General Motors has taken the wraps off a new diesel hybrid military pickup truck equipped with a fuel cell auxiliary power unit (APU) that could become the model for the Army’s new fleet of 30,000 light tactical vehicles by the end of the decade.
The quiet fuel cell APU is used in place of the loud engine- and battery-based stationary generators the Army now uses for field power.
The vehicle itself was designed and engineered by GM Military Truck Operations, based in Troy, MI, and incorporates technologies from Allison Transmission Division of General Motors, GM’s Fuel Cell Activities organization, and GM’s strategic fuel cell alliance partner, Hydrogenics, based in Mississauga, Ontario.
The US Army will evaluate the prototype before establishing performance and procurement criteria and opening a bidding process. The Army is expected to require 30,000 hybrids by the end of the decade.
The heavy-duty, four-door pickup is powered by a 6.6-litre Duramax Diesel V-8 engine, which generates 210 horsepower and 545 lbs.-ft. of torque.
The engine is mated to a parallel hybrid electric system for improving urban engine emissions and fuel economy. The system itself can increase fuel economy 25% to 40% over conventional gasoline trucks, according to GM.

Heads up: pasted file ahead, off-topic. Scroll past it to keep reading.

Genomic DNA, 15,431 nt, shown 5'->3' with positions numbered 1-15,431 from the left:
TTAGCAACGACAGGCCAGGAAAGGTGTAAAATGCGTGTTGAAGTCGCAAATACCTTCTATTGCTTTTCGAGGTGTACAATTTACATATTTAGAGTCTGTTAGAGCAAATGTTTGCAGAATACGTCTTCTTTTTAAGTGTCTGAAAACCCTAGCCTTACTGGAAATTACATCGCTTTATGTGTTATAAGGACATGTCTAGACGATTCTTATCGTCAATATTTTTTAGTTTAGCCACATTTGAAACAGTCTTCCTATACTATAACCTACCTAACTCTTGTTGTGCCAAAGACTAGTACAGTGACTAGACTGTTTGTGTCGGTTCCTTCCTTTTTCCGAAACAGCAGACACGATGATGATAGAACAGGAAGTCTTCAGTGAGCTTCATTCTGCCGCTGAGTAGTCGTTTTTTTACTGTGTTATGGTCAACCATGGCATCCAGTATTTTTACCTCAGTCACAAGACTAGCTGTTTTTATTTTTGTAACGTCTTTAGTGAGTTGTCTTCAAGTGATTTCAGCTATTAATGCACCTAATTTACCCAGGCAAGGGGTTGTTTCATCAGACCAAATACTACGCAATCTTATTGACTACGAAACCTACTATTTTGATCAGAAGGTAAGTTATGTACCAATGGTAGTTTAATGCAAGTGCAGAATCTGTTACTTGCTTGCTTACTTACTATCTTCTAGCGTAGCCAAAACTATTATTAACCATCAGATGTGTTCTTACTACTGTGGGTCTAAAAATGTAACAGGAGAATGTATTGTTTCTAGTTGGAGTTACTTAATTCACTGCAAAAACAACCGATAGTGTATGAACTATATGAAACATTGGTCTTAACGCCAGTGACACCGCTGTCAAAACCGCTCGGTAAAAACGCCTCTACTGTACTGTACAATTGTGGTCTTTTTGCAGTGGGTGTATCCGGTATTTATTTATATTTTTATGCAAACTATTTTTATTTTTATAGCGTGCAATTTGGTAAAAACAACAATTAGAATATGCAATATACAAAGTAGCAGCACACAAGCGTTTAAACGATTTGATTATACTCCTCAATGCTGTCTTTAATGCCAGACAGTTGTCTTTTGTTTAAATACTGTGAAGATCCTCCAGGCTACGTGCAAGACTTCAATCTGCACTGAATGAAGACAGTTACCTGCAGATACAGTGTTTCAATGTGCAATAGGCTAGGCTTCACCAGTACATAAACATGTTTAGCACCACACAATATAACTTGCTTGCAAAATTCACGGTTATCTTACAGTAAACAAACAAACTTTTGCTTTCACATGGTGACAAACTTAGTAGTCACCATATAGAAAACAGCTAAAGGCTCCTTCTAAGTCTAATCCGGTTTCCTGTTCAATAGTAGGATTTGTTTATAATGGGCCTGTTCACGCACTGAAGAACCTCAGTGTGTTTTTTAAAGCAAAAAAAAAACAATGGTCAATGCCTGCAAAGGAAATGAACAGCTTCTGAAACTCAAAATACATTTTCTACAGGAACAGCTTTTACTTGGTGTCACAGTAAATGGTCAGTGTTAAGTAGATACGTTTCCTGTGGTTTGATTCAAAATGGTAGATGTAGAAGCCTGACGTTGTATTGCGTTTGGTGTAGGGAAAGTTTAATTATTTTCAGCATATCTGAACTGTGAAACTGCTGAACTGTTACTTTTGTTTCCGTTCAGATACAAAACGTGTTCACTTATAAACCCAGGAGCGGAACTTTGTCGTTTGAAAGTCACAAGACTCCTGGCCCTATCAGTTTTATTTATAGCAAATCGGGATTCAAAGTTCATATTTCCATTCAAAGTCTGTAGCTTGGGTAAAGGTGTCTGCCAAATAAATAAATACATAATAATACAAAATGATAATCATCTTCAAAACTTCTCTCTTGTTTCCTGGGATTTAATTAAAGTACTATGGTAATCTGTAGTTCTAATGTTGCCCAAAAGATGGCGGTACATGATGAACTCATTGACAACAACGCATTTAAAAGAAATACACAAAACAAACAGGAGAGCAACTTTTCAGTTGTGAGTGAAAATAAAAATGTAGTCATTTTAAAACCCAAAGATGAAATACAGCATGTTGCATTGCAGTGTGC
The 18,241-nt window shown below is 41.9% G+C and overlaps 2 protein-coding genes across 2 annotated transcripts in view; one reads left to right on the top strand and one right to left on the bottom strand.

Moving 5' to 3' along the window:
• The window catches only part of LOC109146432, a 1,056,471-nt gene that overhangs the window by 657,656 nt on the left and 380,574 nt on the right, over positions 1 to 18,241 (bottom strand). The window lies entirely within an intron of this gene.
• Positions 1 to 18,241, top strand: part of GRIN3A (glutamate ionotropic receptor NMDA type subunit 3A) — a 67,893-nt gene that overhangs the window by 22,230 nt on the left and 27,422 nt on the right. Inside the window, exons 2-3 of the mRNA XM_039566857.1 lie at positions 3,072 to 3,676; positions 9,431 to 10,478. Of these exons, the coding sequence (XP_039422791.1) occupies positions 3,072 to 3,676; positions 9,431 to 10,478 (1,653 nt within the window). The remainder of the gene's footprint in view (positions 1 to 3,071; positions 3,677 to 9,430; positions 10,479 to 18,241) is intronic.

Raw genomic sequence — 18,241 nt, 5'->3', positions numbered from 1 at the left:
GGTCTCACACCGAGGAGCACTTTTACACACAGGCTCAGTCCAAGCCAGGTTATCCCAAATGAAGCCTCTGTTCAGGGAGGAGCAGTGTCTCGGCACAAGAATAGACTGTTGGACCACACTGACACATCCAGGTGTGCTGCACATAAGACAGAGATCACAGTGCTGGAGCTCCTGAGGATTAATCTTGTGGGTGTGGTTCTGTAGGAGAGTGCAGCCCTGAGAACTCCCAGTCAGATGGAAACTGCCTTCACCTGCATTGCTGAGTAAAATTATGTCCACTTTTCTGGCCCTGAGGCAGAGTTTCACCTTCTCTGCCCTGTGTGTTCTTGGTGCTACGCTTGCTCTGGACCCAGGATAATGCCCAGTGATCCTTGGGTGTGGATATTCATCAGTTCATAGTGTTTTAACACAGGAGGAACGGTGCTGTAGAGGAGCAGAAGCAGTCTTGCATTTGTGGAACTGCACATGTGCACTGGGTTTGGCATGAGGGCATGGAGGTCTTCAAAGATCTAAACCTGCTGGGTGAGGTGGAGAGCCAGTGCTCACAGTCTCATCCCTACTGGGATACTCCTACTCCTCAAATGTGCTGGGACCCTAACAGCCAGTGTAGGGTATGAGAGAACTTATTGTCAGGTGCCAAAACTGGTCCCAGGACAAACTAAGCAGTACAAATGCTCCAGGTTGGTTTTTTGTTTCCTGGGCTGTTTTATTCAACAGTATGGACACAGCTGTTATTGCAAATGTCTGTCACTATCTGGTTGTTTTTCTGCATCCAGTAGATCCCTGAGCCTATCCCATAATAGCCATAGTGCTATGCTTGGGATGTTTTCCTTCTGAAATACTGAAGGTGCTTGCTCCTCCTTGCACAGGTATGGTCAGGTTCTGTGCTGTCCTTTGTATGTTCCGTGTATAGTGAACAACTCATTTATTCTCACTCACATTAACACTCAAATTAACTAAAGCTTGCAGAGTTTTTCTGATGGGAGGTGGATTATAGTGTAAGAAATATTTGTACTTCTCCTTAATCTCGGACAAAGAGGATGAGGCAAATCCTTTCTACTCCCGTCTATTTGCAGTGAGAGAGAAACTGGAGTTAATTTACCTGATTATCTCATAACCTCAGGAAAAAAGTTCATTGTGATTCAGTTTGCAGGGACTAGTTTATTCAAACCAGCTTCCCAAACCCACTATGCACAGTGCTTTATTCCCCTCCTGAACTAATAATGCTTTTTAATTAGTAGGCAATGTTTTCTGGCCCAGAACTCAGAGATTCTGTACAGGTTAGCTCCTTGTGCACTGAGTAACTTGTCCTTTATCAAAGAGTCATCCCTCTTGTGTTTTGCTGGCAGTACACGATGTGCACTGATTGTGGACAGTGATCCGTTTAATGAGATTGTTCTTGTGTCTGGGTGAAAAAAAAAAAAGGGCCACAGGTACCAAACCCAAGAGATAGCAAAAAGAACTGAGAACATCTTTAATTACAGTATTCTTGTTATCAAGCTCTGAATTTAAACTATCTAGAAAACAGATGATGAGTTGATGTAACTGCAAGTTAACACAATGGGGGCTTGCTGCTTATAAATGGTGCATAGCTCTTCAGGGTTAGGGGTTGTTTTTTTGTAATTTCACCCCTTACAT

The hybrid system, under early development by GM for commercial applications, uses a patented split power continuously variable transmission (CVT) with integral electric motors and an energy storage system, to deliver power to the wheels. The nickel-metal hydride-based energy storage system weighs a third less and is half the size of lead-acid battery storage systems.
In addition, the diesel-electric hybrid powertrain can operate as a self-contained generator, with the capability of providing up to 30kW ‘exportable’ DC and AC electricity for troop operations in the field. This eliminates the need for separate, less efficient, bulky motor-generator sets typically used.
The fuel cell APU, designed and built by Hydrogenics, is a 5-kilowatt proton exchange membrane (PEM) regenerative fuel cell system. When the vehicle is driven, the PEM electrolyzer uses diesel engine provided electricity to break down water into hydrogen and oxygen, with the hydrogen stored for future use. Later, with the engine off, the stored hydrogen, together with oxygen from the air, is fed to the fuel cell to produce electricity, returning the pure water as a byproduct, which is stored to repeat the cycle.
The regenerative APU thus produces its own hydrogen. Any additional water is not a problem since water is already provided to the troops; in a difficult situation, the fuel cell-produced water is drinkable.
The diesel hybrid truck is one of eight different militarised prototypes based on the Silverado that GM Defense will deliver to the Army later this year as part of the US Commercially Based Tactical Truck (COMBATT) program.